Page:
Meadville Tribune

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May 21, 2014

Be sure to act ‘F.A.S.T’ when it comes to strokes

Living in America, we are inundated with medical journalism. Most periodicals are published with information about arthritis, cholesterol and blood pressure. You will not hear a news broadcast without catching a reference to obesity, a new pill or cancer.

So, before May of 2013, I knew that a stroke was referred to as a “brain attack.” I knew it dealt with blood clots and oxygen and a few other vague details. But, before then, I never knew how much it affected the heart. And I’m not referring to the heart of the stroke victim.

My mom, Laurie, called me in the middle of the night, May 25, 2013. She told me that she believed my dad, Rick, was having a stroke. Living about 20 miles away from the hospital, my mind ran wild as to what I would find when I arrived. I had no idea what shape my dad would be in. Fear seized me and my heart broke. I was not ready to lose my dad. Another thought crossed my mind — if my dad did survive, would he still seem like the man I had always known?

When we arrived at the hospital, I was relieved to find that he was alert and I could tell him how much I loved him. I cannot tell you what the doctors and nurses said that night, or in the following days. The memories are blurred by intense emotion and exhaustion. All I can explain to you is the gratitude that even after his stroke, my dad’s personality was still intact.

I love the way my dad jokes around. I love how during stressful or sad situations he can make a remark that eases tension. During his 30-day stay at the hospital, I believe he made the nurses and other caregivers enjoy their jobs a little bit more. My dad is a likable guy and his stroke did not steal that from us.

Yes, he may have lost some usage of his right side. But, the stroke did not take away the love he pours on my children. My kids still have their loving, playful Papa. And, true, there are moments, like when my dad is really tired, when his speech can be difficult to understand. But, I still get nearly daily phone calls from him. I have the ability to share family dinners with him, celebrate birthdays and Christmas, to worship with him on Sunday mornings. Not to mention, my dad is still very skilled at picking on just about everyone he knows!

Just like any difficult circumstance, there are bright moments that have emerged from my dad’s stroke. Throughout Dad’s recovery, we met countless nurses and therapists who encouraged us and helped my dad improve. His health care team played a crucial role in his physical recovery, and they were very instrumental in helping my mom and I with our emotional recovery. Dad has joined a stroke support group that helps him connect with other stroke survivors and reach out to others as he continues to improve.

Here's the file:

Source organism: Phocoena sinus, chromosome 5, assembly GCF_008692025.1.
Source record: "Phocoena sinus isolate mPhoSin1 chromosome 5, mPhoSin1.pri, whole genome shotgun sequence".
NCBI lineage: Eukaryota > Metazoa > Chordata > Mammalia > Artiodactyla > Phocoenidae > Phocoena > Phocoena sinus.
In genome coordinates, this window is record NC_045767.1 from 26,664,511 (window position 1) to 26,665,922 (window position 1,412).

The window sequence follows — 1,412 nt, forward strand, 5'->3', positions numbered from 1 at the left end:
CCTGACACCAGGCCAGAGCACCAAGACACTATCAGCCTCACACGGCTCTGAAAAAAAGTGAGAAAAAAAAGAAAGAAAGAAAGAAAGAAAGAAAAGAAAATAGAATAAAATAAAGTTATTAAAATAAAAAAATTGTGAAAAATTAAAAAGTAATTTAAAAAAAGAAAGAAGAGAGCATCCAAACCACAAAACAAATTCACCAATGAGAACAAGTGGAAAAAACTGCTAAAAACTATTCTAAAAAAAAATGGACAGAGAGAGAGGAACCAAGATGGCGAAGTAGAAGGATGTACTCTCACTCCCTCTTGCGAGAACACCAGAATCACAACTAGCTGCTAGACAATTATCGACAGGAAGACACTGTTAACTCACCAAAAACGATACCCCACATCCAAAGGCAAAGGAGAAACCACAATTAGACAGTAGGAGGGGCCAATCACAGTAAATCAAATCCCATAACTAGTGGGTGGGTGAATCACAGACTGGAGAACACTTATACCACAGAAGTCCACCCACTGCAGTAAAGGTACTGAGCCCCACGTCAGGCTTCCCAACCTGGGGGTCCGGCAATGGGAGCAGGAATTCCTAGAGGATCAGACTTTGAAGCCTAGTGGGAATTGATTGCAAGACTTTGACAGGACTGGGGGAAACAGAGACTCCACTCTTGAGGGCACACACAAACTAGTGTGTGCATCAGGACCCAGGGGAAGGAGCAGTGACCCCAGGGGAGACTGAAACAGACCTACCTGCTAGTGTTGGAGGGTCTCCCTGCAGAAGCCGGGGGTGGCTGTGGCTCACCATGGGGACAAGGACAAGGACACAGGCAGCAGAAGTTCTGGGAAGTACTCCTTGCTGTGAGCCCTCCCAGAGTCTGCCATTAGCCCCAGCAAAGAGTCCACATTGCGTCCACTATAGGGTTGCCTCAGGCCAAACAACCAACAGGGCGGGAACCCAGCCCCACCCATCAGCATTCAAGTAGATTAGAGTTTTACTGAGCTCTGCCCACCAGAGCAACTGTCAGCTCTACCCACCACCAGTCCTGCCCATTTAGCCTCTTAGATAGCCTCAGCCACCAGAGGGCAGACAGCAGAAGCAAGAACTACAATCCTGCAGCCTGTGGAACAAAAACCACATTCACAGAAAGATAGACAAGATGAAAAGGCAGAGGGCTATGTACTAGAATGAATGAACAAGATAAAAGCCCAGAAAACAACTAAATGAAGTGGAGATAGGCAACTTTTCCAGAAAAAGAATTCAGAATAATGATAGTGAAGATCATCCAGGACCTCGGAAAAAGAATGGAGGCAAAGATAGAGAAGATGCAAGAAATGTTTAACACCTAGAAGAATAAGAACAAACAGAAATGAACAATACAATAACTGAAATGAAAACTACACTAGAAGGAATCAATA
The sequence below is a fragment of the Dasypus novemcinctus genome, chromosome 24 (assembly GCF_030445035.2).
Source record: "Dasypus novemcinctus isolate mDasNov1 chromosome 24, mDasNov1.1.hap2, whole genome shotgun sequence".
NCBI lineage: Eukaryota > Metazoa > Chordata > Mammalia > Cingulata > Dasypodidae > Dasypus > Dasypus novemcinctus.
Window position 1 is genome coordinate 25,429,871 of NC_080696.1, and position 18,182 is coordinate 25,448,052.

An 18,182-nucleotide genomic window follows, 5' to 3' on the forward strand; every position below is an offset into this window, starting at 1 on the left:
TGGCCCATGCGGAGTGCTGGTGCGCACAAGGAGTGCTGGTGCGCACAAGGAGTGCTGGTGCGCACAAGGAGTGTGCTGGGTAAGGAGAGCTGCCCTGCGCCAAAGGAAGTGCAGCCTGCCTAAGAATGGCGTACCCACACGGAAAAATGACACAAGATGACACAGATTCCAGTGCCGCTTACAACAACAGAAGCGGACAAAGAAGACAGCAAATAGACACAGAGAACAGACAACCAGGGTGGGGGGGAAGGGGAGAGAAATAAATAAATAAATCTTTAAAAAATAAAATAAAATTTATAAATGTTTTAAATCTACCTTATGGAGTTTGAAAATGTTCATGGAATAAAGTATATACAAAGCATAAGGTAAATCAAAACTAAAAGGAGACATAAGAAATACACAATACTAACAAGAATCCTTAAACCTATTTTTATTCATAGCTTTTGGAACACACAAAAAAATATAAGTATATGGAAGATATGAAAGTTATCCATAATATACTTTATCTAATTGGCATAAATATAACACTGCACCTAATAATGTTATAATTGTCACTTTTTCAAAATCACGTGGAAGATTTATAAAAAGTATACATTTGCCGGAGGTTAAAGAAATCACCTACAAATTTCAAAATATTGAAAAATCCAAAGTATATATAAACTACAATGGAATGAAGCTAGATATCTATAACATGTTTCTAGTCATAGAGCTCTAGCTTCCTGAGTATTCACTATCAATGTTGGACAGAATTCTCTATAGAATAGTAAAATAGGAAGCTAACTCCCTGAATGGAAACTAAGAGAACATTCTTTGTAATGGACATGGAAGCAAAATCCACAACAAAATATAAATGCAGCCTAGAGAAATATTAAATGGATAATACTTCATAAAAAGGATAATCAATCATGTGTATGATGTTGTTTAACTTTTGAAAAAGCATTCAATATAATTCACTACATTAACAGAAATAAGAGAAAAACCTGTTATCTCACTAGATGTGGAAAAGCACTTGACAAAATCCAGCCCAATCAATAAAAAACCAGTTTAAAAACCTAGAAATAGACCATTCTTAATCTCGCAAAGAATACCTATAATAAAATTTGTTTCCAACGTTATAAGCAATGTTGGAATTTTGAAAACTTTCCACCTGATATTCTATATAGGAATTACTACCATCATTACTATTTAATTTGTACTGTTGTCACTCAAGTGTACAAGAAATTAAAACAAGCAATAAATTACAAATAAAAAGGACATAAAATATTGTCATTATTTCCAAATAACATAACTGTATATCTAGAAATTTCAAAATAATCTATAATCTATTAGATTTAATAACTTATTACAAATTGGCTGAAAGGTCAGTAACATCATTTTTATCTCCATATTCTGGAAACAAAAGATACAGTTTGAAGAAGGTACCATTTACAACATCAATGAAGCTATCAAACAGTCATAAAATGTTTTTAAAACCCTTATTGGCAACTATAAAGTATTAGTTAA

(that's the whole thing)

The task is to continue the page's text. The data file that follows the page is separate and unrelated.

Our family was close to begin with, but I feel this experience has deepened our love for one another. I often tease my parents and call them “Frank and Marie” from Everybody Loves Raymond. But, even their bickering at one another is a reminder of the blessing that my dad is still here, and that he is still “Dad.”

So, yes, Dad’s stroke has had a profound effect on his health. There are daily reminders of what he has been through. His brain may have been impacted, and life may be more of a struggle now, but what my dad’s stroke really showed us his how strong the heart of our family is. And no stroke could ever take that away.

The irony that May is Stroke Awareness Month does not escape me. It was in May that we became very aware of strokes and their profound effects on bodies and families. The statistics are very clear that strokes are quite prevalent. Our family is not alone, especially when you consider that someone has a stroke every 45 seconds in the U.S.

Our family will celebrate Dad’s 1-year recovery anniversary by participating in the Stroke of Fitness Stroke Awareness Walk on Tuesday from 3 to 5:30 p.m. The walk begins at the Ernst Trail entrance near Home Depot. (The rain date is May 29.) This walk is simply to make people aware of the signs of stroke. Whether or not you can come to the walk, it’s important to know the symptoms of a stroke. We’ve learned that acting F.A.S.T. is very important.

Face: Does the face look uneven? Ask the person to smile.

Arm: Ask the person to raise both arms. Does one arm drift down?

Speech: Does their speech sound strange? Ask the person to repeat a simple phrase.

Time: If you observe any of these symptoms, call 9-1-1 immediately.

Perhaps you or someone in your family has been affected by a stroke. If that is the case, please feel free to check out the Different Strokes Stroke Support Group. This group has provided Dad with encouragement and information to recover to his fullest. The group meets the first Tuesday of the month at the Grove Street hospital from 2 to 4 p.m. If you have any questions you can contact Kate (333-5691) or Kris (333-5458).

Sarah Rose Loper Humes is a Cambridge Springs resident and the daughter of stroke survivor Rick Loper.

Stroke awareness walk

A Stroke of Fitness Stroke Awareness Walk is Tuesday from 3 to 5:30 p.m. The walk begins at the Ernst Trail entrance near Home Depot in Vernon Township. The rain date is May 29. This walk is not a fundraiser. It is simply to make people aware of the signs of stroke.

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